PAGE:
As the Italian Mafia rose in power across the country, a less organized but just as powerful underworld of Irish corruption was beginning to take shape. At the top of this hierarchy of politics and payoffs was an unlikely figure – a man celebrated as the patriarch of America’s greatest political dynasty. Joe Kennedy may have led his family to the White House but the way he got there revealed his status as the Godfather of an entirely different kind of family.
“The flower may look different, but the roots are the same,” was how mobster Sam Giancana once put it to his brother, describing how the Kennedys were operating within the same corrupt universe as the Mafia.
Joe Kennedy’s (right) overwhelming ambition to succeed frequently placed him outside the law. He stole elections, manipulated private financial markets and government agencies, and formed alliances with the most notorious killers and crime bosses in the country when it suited his interest. Even in the most elite circles, however, his unsavory reputation only increased his power.
Despite his days as a notorious stock fixer, President Franklin Delano Roosevelt tapped Kennedy to lead the newly formed Securities and Exchange Commission, a New Deal agency set up to reform and regulate the financial markets. Roosevelt was said to have explained the odd choice by repeating, with a laugh, an old saw – “It takes a thief to catch a thief.”
Thomas G. Corcoran, one of Roosevelt’s senior political advisers, depicted Joe Kennedy, with grudging admiration, as having staged a “remarkable coup d’etat” in putting his son Jack into the presidency. “You have to look at this piece of energy adapting itself to its time. A man not afraid to think in a daring way. He had imperial instinct. He knew what he wanted – money and status for his family. What other end is there but power?” Corcoran said. “These are not the attributes of the philosopher, the humanitarian, educators or priests. These are the attributes of those in command.”
Papa Joe’s willingness to cheat and steal would one day land his son in the White House, but it all began in Boston and its tradition of dirty ward politics. Joseph Patrick Kennedy was born on September 6, 1888. His father, Patrick Joseph “P.J.” Kennedy was a ward boss from East Boston who rose to the state senate with the support of the Boston liquor lobby. After graduating from Harvard and becoming the youngest bank president in the country at age twenty-five, Joe Kennedy entered the political world himself.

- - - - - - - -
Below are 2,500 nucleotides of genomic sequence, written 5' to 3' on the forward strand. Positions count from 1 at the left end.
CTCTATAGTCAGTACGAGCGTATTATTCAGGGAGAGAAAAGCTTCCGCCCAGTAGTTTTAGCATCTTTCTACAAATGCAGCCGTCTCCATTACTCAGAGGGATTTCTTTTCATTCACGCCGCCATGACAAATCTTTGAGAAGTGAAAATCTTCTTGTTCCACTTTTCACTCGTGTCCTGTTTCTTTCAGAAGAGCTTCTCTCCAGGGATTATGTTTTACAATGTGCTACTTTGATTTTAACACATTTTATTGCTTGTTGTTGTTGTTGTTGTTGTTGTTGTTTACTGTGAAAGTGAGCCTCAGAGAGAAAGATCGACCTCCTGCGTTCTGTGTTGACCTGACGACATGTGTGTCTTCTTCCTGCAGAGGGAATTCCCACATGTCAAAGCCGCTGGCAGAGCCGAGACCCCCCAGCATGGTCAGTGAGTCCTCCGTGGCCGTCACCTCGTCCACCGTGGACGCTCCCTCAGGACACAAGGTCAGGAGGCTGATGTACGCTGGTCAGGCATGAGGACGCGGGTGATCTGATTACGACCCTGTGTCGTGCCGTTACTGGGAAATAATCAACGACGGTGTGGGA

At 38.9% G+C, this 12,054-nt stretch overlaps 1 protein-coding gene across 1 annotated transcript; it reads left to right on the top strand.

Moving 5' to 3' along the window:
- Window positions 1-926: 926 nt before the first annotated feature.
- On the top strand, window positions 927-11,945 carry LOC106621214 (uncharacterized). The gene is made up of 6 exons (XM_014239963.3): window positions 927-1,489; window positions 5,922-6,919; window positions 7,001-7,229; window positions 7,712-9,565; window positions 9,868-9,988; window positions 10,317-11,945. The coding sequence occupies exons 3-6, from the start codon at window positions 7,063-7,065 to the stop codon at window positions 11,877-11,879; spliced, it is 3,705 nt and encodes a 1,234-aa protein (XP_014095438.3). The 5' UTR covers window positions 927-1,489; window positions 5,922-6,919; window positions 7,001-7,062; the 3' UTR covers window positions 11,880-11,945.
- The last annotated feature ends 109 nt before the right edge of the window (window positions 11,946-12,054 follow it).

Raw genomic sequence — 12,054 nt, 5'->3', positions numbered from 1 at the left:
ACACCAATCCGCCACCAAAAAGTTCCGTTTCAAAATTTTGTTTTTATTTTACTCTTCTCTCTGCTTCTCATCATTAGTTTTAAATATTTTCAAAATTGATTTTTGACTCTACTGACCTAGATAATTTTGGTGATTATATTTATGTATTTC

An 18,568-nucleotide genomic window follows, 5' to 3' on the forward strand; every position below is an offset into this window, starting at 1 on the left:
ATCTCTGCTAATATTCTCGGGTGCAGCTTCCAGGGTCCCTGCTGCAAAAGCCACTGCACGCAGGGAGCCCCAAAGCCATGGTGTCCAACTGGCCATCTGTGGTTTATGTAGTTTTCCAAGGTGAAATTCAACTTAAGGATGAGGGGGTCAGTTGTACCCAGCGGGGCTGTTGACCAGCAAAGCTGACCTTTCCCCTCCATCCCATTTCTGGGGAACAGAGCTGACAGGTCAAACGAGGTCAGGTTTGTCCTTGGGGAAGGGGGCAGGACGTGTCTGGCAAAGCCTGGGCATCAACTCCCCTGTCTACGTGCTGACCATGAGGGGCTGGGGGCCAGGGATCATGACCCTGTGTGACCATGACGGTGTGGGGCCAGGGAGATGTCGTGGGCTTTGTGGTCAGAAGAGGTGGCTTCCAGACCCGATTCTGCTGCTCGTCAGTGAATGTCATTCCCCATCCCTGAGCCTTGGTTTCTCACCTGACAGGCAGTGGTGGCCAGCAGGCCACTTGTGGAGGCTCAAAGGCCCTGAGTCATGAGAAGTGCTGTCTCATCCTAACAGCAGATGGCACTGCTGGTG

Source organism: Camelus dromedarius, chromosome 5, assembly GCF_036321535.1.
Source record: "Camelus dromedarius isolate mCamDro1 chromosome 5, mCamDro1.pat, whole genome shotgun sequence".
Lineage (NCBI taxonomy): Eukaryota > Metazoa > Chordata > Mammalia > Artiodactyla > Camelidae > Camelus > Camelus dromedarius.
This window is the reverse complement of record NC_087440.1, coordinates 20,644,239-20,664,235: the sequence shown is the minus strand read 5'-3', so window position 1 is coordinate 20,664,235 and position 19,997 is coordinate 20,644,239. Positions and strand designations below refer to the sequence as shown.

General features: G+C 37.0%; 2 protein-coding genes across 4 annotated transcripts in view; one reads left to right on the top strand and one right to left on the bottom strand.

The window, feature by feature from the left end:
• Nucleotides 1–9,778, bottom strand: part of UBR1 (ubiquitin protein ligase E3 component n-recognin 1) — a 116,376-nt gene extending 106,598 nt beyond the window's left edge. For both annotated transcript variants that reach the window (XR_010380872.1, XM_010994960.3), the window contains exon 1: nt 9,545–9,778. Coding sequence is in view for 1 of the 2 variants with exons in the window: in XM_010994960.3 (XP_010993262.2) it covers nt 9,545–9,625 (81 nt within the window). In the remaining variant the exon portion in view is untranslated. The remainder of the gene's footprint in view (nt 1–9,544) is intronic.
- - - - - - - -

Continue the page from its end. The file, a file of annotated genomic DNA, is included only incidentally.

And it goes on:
Joe married Rose Fitzgerald in October 1914. With the vows, he entered into Boston political royalty – her father, John “Honey” Fitzgerald, was in the midst of a legendary career. Fitzgerald was the consummate Irish pol - he is still remembered fondly for his tireless campaigning and singing “Sweet Adeline” at political events. He was said to be the first politician to campaign by automobile: dramatically speeding across Boston, he preached his message at twenty-eight rallies on the last night of his successful 1905 campaign for mayor. But there was another side of Honey Fitz’ two terms as mayor of Boston, one marked by sworn testimony of payoffs and cronyism. Like other big city politicians at the time Fitzgerald relied heavily on alcohol, prostitution, and violence to win elections.
In 1918, Joe Kennedy was part of Honey Fitz’s last winning election, a victory over incumbent Massachusetts congressman Peter F. Tague. As a key strategist, Joe acquainted himself with the city’s growing Italian immigrant population. In his old neighborhood of East Boston, Kennedy recruited and paid Italian thugs to intimidate potential Tague voters sending them into election precincts with instructions to use threats and physical violence. A few professional boxers were also hired. Kennedy achieved his goal; his father in law defeated the incumbent by a mere 238 votes.
But one year later, after a congressional investigation into the campaign, Fitzgerald was formally accused of voter fraud and his election was overturned. House investigators determined that at least one-third of the votes in East Boston were fraudulent. Other Fitzgerald votes were determined to have been cast by men who had been killed in combat or were still stationed overseas in World War I.
The investigators suspected Kennedy of playing a major organizational role in the fraud, including illicit campaign financing. Fitzgerald was unseated and ended his career in humiliation but, as would happen again, Joe Kennedy escaped the scandal unscathed.
Hollywood Dreams of Murder
In 1927, Joe Kennedy was out of the increasingly dangerous liquor business and looking for a new adventure. That year he took his fortune to Hollywood where his stint as a budding movie mogul spanned the end of the Silent Era and the beginning of the talkies. Gangsters were already calling the movie business “the new booze” and Kennedy was ready to exploit it for his own profit.